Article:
• there may be some challenges around facilitating large meetings e.g. conferences. Washing re-usables might be very labour intensive and some venues may not have the facilities to do so which could lead to environmental health concerns
  • the impact on disabled people was discussed, and it was noted that steps should be taken to ensure the charge does not have a disproportionate effect on disabled people. Possible mitigations such as the provision of re-usable cups by SG and exemptions were discussed; Action point: Disability Equality Scotland agreed to send further information to SG to develop these discussions further
  • small venues might not have the infrastructure in place to accept re-usable cups
  • the suitability for a charge on single-use cups at large events was raised. These events might have restrictions on the use of hard cups. A possible mitigation offered was to encourage recycling in these situations instead. Examples of re-usable schemes at events was provided, such as a DRS at Wimbledon
  • the need to fully understand the costs of moving to more re-usable cup usage for businesses was raised
  • it was noted that communication campaigns will be very important to explain to consumers the rationale behind a cups charge, especially during the cost crisis

Group 3

  • noted the variations re businesses, and questioned if a flat rate was sensible. Instead of variable rate, possible mitigation could be around exemptions and taking a phased approach
  • oncern re hygiene and cleanliness of accepting customers’ re-usable cups – clear guidance could help with this. FSA standards are applied for packaging and food standards. Would need guidance for both i) sellers of reusable cups and ii) acceptors (e.g. café owners) of customers reusable cups
  • to collect data, timely registration of any businesses would be required, and reporting should be part of any existing mechanism to build habit (e.g. as part of returns to government)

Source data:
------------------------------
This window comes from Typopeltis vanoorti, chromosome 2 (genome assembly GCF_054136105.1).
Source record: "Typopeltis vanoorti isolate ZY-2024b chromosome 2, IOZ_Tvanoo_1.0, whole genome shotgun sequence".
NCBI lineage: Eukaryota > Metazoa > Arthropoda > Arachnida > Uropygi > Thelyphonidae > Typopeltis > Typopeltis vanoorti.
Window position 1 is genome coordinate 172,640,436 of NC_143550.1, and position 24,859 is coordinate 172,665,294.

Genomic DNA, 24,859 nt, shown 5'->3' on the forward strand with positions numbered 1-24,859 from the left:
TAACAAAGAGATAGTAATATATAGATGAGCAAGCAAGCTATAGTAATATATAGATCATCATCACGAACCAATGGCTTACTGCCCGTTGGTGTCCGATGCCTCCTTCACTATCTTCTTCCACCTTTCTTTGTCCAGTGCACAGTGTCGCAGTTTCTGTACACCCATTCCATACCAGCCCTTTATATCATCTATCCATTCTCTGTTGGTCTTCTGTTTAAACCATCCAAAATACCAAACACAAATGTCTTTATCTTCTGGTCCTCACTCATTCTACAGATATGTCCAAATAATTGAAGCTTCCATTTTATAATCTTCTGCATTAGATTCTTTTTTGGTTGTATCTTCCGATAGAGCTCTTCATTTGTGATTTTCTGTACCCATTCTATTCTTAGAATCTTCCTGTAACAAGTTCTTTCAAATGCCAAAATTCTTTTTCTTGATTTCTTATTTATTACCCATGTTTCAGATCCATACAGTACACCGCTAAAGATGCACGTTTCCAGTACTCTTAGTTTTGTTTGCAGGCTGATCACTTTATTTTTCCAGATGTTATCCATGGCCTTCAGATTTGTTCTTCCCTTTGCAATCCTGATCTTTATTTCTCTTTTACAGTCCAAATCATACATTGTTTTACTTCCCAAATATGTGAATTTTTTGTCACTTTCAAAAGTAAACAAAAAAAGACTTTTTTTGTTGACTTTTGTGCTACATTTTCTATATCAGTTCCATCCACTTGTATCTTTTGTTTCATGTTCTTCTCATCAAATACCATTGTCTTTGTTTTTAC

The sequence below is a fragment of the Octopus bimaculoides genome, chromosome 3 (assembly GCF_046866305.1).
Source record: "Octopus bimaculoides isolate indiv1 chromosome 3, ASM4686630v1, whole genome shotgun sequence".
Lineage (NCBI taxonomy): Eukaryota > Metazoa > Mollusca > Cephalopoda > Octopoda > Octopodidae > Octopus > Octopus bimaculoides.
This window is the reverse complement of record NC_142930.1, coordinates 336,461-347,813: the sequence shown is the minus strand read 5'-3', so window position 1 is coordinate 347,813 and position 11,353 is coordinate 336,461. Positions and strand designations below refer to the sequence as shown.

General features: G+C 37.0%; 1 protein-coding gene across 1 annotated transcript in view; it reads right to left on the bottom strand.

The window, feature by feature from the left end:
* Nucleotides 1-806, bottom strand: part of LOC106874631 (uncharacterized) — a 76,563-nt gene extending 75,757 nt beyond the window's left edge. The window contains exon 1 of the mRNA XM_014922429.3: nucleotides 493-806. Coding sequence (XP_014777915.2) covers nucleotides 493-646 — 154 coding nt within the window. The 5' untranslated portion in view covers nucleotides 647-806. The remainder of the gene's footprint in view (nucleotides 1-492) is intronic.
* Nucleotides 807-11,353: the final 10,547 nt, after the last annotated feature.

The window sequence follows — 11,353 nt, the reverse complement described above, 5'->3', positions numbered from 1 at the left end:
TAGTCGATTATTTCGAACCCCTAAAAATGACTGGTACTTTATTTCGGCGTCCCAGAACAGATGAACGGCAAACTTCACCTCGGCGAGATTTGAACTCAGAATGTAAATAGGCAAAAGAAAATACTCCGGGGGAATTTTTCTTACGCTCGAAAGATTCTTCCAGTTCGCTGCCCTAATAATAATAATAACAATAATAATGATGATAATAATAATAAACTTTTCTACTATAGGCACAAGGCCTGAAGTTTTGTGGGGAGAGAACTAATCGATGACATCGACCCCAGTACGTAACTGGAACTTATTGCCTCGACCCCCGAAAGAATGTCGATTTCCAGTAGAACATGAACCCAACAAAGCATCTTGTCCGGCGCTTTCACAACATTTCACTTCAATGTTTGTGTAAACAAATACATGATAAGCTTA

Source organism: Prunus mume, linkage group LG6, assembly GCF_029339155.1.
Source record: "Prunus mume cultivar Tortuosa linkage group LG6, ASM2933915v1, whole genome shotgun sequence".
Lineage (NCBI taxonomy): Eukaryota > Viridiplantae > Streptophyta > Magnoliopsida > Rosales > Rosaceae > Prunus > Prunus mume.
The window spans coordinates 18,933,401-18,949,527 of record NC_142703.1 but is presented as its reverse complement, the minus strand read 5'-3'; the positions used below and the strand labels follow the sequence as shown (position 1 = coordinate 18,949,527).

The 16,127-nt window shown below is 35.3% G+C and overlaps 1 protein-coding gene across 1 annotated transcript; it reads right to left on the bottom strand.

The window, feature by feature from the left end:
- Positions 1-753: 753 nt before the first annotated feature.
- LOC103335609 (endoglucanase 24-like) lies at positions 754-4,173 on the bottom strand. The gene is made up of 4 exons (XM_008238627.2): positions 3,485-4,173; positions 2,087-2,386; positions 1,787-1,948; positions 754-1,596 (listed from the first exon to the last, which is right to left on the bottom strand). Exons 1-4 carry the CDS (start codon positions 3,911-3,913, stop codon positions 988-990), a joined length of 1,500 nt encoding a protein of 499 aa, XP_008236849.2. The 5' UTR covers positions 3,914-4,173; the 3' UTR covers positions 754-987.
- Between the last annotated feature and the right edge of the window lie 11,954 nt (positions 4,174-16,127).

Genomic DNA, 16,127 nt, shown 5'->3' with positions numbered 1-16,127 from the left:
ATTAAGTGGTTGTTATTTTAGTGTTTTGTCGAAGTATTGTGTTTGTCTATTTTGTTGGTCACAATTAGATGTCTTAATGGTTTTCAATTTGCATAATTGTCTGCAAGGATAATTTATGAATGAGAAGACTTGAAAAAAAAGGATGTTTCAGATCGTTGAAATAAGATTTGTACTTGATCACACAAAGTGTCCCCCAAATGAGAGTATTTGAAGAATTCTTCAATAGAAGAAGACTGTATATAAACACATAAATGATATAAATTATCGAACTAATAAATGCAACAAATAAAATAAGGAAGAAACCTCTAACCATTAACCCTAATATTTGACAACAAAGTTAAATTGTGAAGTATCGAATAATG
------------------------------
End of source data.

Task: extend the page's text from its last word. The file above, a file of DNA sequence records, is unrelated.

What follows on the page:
• dedicated support to smaller businesses (big campaigns, helplines) is very important
  • need big push to ensure uptake from day 1
  • sanctions required to ensure fairness (e.g. what happens if business doesn’t register or apply charge?)
  • level playing field needed
  • vending machines often free at point consumer receiving. Nature of environment they are often in (e.g. heavily dirty conditions) can mean use of re-usables undesirable. Technically possible for new machines to accept re-usables (so long as not certain colours, and phase out of old machines required). Potential for business to pay charge at point of purchasing cup
  • behaviour change required – public perception of cups being paper and therefore recycling them is fine (so different perception to that of plastic bags). May require bigger push

Action points    

3.1 action point - Automatic Vending Association agreed to send vending machine related data to SG e.g., number of vending machines affected.

3.2 action point - Disability Equality Scotland agreed to send further information to SG to develop these discussions further.

3.3 action point - Zero Waste Scotland to share plastic definitions with Vegware.         

Closing remarks                              

The chair summarised that what we set out to do at this meeting was to give a brief update on the status of the ZWS research, progress the approach to the charge discussion from the previous meeting and explore the implementation of a charge with the advisory group.

Next steps: Minutes from today will be circulated, continue to feed in any further thoughts from networks.

The next meeting is scheduled for Tuesday 4th October.